The notion that freedom is obedience to their particular notion of God’s order is not only a howler, but reveals their theocratic world view and sheds light on their preposterous claim that Christianity is “unanimous” with regard to marriage.  Christian denominations, notably United Church of Christ, Alliance of Baptists, and increasingly others (not to mention other religious traditions) recognize and celebrate same-sex marriages all the time.

The conservative Catholics and evangelicals behind this latest and similar manifesto do not speak for all of Christianity—and much to their consternation; they also do not speak for all citizens in our democratic, pluralist society.

Whether or not any of the leaders of the Cristian Right or of their followers actually engage in civil disobedience and/or other acts of resistance, what is being created is a volatile, fear-driven political climate.

Previewing the Next Anti-Marriage Equality Manifesto

Top leaders of the Christian Right plan to issue a fresh manifesto against marriage equality in March.  It may be the defining document for the anti-marriage equality forces in the run up to the legal show down at the Supreme Court this summer (not to mention the 2016 presidential elections). It is certainly an advance in the evolving alliance between conservative Catholics and conservative evangelicals—and a remarkable expression of their fears about the survival of Christendom as they see it.

David Gibson of Religion News Service, who received an advance copy of the manifesto, reports that it “reads like a declaration of war,” and that it claims “that a faithful Christian witness cannot accommodate itself to same-sex marriage.”  What’s more, “it suggests that believers who accept gay marriage are no longer fully Christian.”

The manifesto, entitled The Two Shall Become One Flesh:  Reclaiming Marriage, has been signed by several dozen Christian Right leaders so far, and will be published in the March issue of the neoconservative magazine First Things, which provided copies to selected reporters.

“If the truth about marriage can be displaced by social and political pressure operating through the law, other truths can be set aside as well,” the signers of the manifesto warn.  This, they assert, can lead “to the coercion and persecution of those who refuse to acknowledge the state’s redefinition of marriage… ”

Evangelical signers of the statement reportedly include megachurch pastor Rick Warren; Timothy George, dean of Beeson Divinity School at Samford University; Mark Galli, editor of the evangelical magazine Christianity Today; and Daniel Akin, president of Southeastern Baptist Theological Seminary.  Catholic signers include Robert P. George, chairman emeritus of the National Organization for Marriage;  longtime NBC News “Vatican analyst,” George Weigel; and prominent anti-marriage equality activist Maggie Gallagher.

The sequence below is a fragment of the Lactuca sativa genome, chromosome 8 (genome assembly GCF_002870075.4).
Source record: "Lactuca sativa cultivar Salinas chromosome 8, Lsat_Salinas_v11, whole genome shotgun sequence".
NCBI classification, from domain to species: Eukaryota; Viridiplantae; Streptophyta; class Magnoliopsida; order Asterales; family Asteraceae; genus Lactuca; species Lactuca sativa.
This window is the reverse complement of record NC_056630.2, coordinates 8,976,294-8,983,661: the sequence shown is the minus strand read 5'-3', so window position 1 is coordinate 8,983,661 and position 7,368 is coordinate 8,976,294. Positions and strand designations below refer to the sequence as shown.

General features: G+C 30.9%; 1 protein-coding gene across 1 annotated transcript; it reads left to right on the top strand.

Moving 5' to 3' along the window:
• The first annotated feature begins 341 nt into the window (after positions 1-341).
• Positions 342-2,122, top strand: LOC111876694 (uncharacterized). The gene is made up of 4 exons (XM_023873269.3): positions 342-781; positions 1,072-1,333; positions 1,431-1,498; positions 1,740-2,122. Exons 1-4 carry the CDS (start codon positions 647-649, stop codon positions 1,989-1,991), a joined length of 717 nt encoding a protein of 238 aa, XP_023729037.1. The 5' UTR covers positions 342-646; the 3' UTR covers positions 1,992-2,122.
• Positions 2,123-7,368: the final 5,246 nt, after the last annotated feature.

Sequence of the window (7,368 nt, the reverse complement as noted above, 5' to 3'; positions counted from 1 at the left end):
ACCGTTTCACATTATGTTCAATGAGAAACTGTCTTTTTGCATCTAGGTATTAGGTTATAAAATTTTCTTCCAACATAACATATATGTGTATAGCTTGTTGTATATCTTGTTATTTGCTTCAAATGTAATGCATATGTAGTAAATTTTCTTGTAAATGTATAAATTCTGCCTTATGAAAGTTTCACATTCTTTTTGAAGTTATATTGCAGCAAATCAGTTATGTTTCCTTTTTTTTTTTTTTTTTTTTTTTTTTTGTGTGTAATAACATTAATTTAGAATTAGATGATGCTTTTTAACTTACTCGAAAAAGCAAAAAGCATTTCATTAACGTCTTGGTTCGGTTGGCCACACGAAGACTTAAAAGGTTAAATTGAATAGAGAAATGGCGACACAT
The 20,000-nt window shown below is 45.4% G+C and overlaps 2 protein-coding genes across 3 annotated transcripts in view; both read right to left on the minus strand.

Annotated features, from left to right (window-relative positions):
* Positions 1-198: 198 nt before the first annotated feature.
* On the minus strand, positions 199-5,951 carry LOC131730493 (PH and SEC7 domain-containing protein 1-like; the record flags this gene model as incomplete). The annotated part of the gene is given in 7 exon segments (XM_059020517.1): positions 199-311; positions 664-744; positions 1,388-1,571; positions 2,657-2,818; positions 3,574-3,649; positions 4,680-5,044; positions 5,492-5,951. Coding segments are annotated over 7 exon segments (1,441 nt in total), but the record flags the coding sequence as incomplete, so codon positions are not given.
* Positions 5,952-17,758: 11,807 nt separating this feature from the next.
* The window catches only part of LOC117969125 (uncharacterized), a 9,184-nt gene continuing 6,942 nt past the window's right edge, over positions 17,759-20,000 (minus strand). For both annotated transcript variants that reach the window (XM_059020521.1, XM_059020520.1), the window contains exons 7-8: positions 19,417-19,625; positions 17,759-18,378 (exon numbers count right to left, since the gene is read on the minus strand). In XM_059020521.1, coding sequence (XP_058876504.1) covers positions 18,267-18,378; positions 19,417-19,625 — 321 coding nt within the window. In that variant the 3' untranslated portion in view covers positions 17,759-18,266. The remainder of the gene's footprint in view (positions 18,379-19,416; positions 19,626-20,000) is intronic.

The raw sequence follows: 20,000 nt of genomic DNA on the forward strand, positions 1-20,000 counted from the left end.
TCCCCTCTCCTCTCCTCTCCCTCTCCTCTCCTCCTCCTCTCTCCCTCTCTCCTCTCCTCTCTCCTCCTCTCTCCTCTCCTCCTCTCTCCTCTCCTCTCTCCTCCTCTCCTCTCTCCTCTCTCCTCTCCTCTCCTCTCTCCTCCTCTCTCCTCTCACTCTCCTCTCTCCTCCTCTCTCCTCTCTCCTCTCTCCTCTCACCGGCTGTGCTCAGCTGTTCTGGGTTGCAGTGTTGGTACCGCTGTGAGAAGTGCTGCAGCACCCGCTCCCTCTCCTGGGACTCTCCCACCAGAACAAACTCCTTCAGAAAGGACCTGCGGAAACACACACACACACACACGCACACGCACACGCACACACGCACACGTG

Some of these leaders have been threatening civil disobedience over abortion, marriage equality, and religious liberty since at least the publication of the 2009 Manhattan Declaration.  In the Declaration, the culture-warring leaders of both the U.S. Conference of Catholic Bishops and of conservative evangelicalism threatened massive civil disobedience if they didn’t get their way.

Just before the Supreme Court’s decision in the case of Hobby Lobby v. Burwell in 2014, Rick Warren told a Southern Baptist Convention (SBC) gathering that the fight for religious liberty might bring persecution.  He warned that this may require personal sacrifices.  “And,” he declared, invoking Martin Luther King, Jr., “[this] may take some pastors going to jail. I’m in. I willingly said it, I’m in.”

Megachurch pastor David Platt of Alabama added, “I hear Pastor Rick say, ‘I’m in,’ and I’m with you. And I want to raise up an army, an entire body of members that says, ‘I’m in,’ who are in regardless of what happens in this case.”

While Warren and Platt claimed that they were willing to go to jail for their notions of religious freedom, SBC official Russell Moore said, “I’m doing everything we can to keep out us out of jail, but there is one thing worse than going to jail.  And that is staying out of jail and sacrificing the Gospel of Jesus Christ.”

But for all the big talk over the years, the published quotes from The Two Shall Become One Flesh: Reclaiming Marriage suggests a group of leaders on the eve of a major battle they are about to lose—trying to rally themselves and their followers for the rest of the war.

They remind themselves of their professed “obligation to speak the truth in love,” and express regret for “injustices against those who experience same-sex attraction.”  But their words also drip with scorn for those who do not share their views. Compared with divorce and cohabitation, they claim that “so-called same-sex marriage is a graver threat” to the institution of marriage.  They complain that it is “a parody of marriage” that not only “distorts the Gospel” but “threatens the common good.”

They also complain that “those who refuse to conform are regarded as irrational bigots.”

Perhaps they doth protest too much.

In any case, this group insists that any accommodation of marriage equality violates their religious freedom—for which they have repeatedly indicated that they are willing to fight. How far they are willing to go remains to be seen.

After Marriage Equality Advances, Christian Right Leaders Back Away From Jail Time Pledges

The Christian Right is often long on style and short on substance. Depending on the day many of its leaders may cast themselves as the second coming of the Founding Fathers, the living legacy of Rev. Dr. Martin Luther King, Jr., or even as facing penalties for their beliefs as grim and spectacular as Christian martyrs in history.

Megachurch pastors Rick Warren (left) and David Platt (right) speak on a panel

Megachurch pastors Rick Warren (left) and David Platt (right) speak on a panel by the Southern Baptist Convention’s ERLC